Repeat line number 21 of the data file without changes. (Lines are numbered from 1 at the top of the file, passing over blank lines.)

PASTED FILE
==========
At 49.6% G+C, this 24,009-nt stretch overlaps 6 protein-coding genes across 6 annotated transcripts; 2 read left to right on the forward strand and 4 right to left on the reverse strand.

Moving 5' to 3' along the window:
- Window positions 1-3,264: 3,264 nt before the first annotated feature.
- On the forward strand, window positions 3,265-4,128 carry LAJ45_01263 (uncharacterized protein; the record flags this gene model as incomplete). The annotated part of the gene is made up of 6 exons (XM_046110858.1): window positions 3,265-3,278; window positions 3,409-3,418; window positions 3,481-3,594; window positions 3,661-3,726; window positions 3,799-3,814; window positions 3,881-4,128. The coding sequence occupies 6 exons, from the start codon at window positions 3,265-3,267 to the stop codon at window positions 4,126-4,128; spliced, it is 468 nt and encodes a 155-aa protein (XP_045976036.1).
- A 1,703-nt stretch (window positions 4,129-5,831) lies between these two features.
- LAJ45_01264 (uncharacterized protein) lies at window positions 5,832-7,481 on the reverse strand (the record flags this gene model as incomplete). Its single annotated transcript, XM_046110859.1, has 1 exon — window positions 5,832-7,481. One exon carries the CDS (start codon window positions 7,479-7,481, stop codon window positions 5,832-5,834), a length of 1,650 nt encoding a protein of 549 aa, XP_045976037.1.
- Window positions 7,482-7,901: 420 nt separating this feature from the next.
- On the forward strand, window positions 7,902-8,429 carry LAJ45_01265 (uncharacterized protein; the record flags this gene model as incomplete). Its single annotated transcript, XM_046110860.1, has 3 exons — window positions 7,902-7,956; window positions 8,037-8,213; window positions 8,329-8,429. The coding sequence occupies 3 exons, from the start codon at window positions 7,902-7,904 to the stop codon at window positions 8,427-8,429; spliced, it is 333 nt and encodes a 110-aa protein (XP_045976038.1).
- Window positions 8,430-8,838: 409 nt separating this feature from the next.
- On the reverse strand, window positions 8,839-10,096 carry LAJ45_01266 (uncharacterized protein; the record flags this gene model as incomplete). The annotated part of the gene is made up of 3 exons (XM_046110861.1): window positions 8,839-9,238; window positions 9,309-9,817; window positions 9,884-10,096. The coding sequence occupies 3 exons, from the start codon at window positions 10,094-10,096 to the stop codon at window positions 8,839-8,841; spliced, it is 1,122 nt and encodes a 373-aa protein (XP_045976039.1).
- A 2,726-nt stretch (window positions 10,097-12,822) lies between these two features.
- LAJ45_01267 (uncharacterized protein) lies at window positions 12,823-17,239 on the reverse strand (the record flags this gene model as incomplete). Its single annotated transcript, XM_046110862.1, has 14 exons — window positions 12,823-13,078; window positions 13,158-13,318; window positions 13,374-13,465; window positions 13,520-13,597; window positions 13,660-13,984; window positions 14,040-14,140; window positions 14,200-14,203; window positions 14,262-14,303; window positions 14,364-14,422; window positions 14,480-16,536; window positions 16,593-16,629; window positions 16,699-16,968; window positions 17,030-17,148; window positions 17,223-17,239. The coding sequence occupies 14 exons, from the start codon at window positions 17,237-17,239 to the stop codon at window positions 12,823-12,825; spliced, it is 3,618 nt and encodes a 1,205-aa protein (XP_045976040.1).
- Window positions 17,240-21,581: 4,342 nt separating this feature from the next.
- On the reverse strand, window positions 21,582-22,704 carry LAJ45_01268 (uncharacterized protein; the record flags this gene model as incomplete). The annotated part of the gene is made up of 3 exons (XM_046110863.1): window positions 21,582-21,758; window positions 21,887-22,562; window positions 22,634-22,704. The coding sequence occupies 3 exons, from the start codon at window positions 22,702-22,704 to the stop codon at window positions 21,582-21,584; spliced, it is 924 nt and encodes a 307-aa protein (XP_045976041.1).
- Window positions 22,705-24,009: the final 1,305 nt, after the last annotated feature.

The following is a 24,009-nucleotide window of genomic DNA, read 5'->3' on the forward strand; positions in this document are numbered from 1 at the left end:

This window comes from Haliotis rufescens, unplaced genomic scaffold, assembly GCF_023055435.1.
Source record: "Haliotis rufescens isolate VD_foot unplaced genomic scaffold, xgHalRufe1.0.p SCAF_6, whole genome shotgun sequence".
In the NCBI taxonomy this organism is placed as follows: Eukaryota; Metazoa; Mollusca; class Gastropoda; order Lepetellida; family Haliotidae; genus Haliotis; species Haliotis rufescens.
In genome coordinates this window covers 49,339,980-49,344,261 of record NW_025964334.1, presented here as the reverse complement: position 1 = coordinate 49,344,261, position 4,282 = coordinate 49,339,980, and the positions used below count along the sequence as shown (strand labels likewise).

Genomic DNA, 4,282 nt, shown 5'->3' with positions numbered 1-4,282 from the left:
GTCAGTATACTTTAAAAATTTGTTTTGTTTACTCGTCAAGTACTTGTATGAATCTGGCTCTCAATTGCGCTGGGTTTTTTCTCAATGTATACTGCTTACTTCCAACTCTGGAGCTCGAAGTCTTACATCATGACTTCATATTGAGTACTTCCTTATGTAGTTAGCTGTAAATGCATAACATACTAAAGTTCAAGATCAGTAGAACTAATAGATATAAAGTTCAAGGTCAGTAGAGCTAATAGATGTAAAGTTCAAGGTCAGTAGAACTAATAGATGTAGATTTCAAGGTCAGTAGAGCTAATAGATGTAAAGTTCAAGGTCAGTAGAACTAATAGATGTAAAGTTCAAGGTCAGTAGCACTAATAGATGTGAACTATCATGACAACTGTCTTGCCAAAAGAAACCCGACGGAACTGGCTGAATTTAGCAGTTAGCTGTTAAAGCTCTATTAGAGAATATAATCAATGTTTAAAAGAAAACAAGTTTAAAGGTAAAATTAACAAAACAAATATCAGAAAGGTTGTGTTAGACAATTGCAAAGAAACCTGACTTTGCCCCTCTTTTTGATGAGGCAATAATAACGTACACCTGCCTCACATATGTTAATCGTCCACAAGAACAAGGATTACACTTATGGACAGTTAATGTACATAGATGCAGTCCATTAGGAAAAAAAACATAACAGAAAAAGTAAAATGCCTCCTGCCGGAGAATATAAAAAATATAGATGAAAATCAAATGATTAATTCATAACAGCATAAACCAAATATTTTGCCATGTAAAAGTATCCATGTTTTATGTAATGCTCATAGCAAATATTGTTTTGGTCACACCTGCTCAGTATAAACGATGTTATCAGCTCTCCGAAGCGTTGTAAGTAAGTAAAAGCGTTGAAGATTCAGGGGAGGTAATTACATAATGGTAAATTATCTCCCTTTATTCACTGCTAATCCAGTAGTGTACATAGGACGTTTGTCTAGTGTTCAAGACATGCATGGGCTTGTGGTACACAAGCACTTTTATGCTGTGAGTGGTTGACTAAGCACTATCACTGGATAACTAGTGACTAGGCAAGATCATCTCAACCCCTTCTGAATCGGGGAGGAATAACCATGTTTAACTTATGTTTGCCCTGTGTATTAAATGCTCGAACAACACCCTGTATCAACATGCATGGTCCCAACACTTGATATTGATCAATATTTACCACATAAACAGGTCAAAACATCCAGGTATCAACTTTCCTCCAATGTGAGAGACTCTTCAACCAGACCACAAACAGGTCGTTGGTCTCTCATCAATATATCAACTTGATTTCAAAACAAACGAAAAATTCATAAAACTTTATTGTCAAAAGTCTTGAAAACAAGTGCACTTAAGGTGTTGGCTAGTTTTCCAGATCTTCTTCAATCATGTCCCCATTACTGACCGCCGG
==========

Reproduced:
Genomic DNA, 4,282 nt, shown 5'->3' with positions numbered 1-4,282 from the left: